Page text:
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LAT instrument

image of the assembled LAT towers
Image of the assembled LAT towers
simulated image of a particle event in a LAT tracker tower
Simulated image of a particle event in a LAT tower
image of the ACD with workers
Image of the completed anti-coincidence detector

It's pretty difficult to determine the energy of any given gamma ray, and even harder to figure out from what direction it came. Focusing them is nearly impossible: most gamma rays have so much energy that they pass right through lenses and mirrors. However, the Fermi Large Area Telescope, or LAT, exploits a property of gamma rays which makes this task easier. Einstein's famous equation, E=mc2 , states that matter can be converted to energy, and vice-versa. A gamma ray is basically a bundle of energy - enough energy, in fact, that it can be converted to matter, which is not possible with ordinary, visible light. If a gamma ray photon with enough energy interacts with matter, it can create a pair of oppositely charged particles of matter and anti-matter, such as an electron and positron. These particles are a lot easier to examine than the original gamma ray, making it possible to determine their energy and direction, and thus find those same properties of the original gamma ray (plus its time of arrival at the detector). Because the LAT uses the particles created from a gamma ray, scientists call the LAT a "pair conversion telescope." Even though it's an astronomical instrument, the LAT measures the properties of the pair of particles using the same sort of detectors used in particle physics-- the study of the elementary components of the Universe.

The Tracker

The LAT consists of 16 towers in a 4x4 grid. The upper part of each tower is a tracker, a stack of particle detectors called "silicon strips," which accurately measure the paths of the particles. Interleaved between these tracking detectors are thin sheets of tungsten, which provide the material in which the pair conversion takes place. When a gamma ray slams into them, it is converted into an electron/positron pair. It takes a certain amount of energy to create this pair; if the gamma ray doesn't have that much energy it won't convert, and if it has more than this amount, the extra energy is given to the particle pair in the form of velocity. The more energy the original gamma ray had, the faster the particles will travel and the straighter their tracks in the detectors will be. Each particle moves in a slightly different direction, creating an inverted "V" that points back toward the direction in the sky from which the gamma ray came. The tracks thus carry information about the arrival direction of the original gamma ray. These pictures from the tracker are used by astronomers to map the gamma ray sky, one photon at a time.

The Calorimeter

The particles pass into the bottom part of the tower, into a device called a "calorimeter", which measures the amount of energy carried by the particles. If the gamma ray had a very large amount of energy, than the particles created can in turn create their own particles, causing a "cascade shower" of particles. Each particle creates a little flash of light when it hits the cesium-iodide detectors in the calorimeter. This flash of light is then converted into a voltage, which is then measured. The more energy the original gamma ray had, the more intense will be the light seen in the calorimeter and the bigger the electrical signal. The calorimeter is made of "logs" of cesium-iodide stacked in a criss-cross pattern. By looking at where the light is seen, the calorimeter can confirm that the energy came from the original pair conversion event. The LAT electronics system then adds the direction information from the tracker with the energy information from the calorimeter to send to the ground for further analysis.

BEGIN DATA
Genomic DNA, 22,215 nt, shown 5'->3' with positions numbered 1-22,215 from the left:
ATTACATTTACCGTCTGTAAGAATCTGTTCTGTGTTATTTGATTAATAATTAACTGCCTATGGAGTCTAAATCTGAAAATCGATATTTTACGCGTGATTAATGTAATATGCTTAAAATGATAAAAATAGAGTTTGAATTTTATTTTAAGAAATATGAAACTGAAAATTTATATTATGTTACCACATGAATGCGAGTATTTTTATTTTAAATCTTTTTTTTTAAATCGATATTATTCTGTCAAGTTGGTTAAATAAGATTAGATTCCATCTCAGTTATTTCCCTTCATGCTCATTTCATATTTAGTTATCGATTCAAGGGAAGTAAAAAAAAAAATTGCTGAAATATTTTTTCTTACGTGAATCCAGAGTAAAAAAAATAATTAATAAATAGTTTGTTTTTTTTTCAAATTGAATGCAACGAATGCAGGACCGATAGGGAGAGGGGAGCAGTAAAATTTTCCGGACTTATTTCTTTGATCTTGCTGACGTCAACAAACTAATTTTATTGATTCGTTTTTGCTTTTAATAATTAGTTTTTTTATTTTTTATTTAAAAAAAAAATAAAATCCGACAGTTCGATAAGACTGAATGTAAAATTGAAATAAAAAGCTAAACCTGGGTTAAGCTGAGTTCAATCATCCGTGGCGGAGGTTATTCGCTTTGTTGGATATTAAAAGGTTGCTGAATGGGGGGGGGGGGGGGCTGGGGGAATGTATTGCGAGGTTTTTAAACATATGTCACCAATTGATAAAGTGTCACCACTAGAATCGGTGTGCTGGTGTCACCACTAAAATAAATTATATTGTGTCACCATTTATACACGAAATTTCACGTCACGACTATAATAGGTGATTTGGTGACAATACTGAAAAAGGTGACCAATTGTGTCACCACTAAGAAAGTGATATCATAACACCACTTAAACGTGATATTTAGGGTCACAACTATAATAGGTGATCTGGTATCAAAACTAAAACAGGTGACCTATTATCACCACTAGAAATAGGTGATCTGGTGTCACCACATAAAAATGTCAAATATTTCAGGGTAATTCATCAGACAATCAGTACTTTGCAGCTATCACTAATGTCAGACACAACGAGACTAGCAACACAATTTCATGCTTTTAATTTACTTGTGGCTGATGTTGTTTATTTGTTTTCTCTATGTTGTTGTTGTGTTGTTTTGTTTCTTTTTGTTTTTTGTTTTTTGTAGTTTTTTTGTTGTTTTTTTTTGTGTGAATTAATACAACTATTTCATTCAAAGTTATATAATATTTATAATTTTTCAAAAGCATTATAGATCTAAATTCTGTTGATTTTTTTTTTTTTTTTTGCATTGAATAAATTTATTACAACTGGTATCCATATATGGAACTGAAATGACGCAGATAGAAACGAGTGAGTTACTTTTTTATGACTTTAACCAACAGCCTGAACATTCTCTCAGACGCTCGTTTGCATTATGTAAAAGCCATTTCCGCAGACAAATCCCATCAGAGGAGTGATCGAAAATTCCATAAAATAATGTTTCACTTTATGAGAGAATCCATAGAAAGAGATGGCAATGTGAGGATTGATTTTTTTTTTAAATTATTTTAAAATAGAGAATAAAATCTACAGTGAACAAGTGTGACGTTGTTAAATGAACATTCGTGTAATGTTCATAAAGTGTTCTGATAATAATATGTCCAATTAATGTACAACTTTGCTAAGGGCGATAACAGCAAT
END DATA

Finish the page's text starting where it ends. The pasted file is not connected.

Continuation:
The Anti-Coincidence Detector

Of course, there's a fly in the ointment: high-velocity particles, called cosmic rays, are common in space, and in fact vastly outnumber the gamma rays the LAT detects. These cosmic rays can hit the tracker and calorimeter and be confused for gamma rays, making it impossible to see any of the astronomical targets -- it would be like looking for a firefly sitting on a searchlight! To prevent that, surrounding the LAT is a device called the "anti-coincidence detector", or ACD. The ACD is made of tiles which are sensitive to cosmic rays, but not gamma rays. Any incoming gamma rays will pass right through it, but when a cosmic ray hits the ACD it makes a little flash of light. This light is detected by sensitive instruments which then send a signal to the LAT telling it, essentially, "ignore anything you detect from the direction of this tile at the same time this flash of light occurred". That way, anything seen in the tracker and calorimeter at that time can be ignored as a cosmic ray, letting the desired gamma rays be detected. The on-board electronics for the LAT combines the information from the ACD with information from the tracker and calorimeter to reject 99.999% of all the incoming cosmic rays, which is what is required to be able to clearly see the gamma rays from an astronomical source.

Conclusion

The Fermi LAT is able to determine the position of a gamma ray source to about 1 arcminute, roughly the same resolution of the human eye; a giant leap in gamma ray resolution. It has detected exotic beasts such as black holes, pulsars, and continues to search for the ghostly fingerprints of mysterious dark matter. Fermi's many discoveries have revolutionized our understanding of the Universe at high energies.

Fermi Gamma-ray Space Telescope - Education and Public Outreach - Active Galaxies Education Unit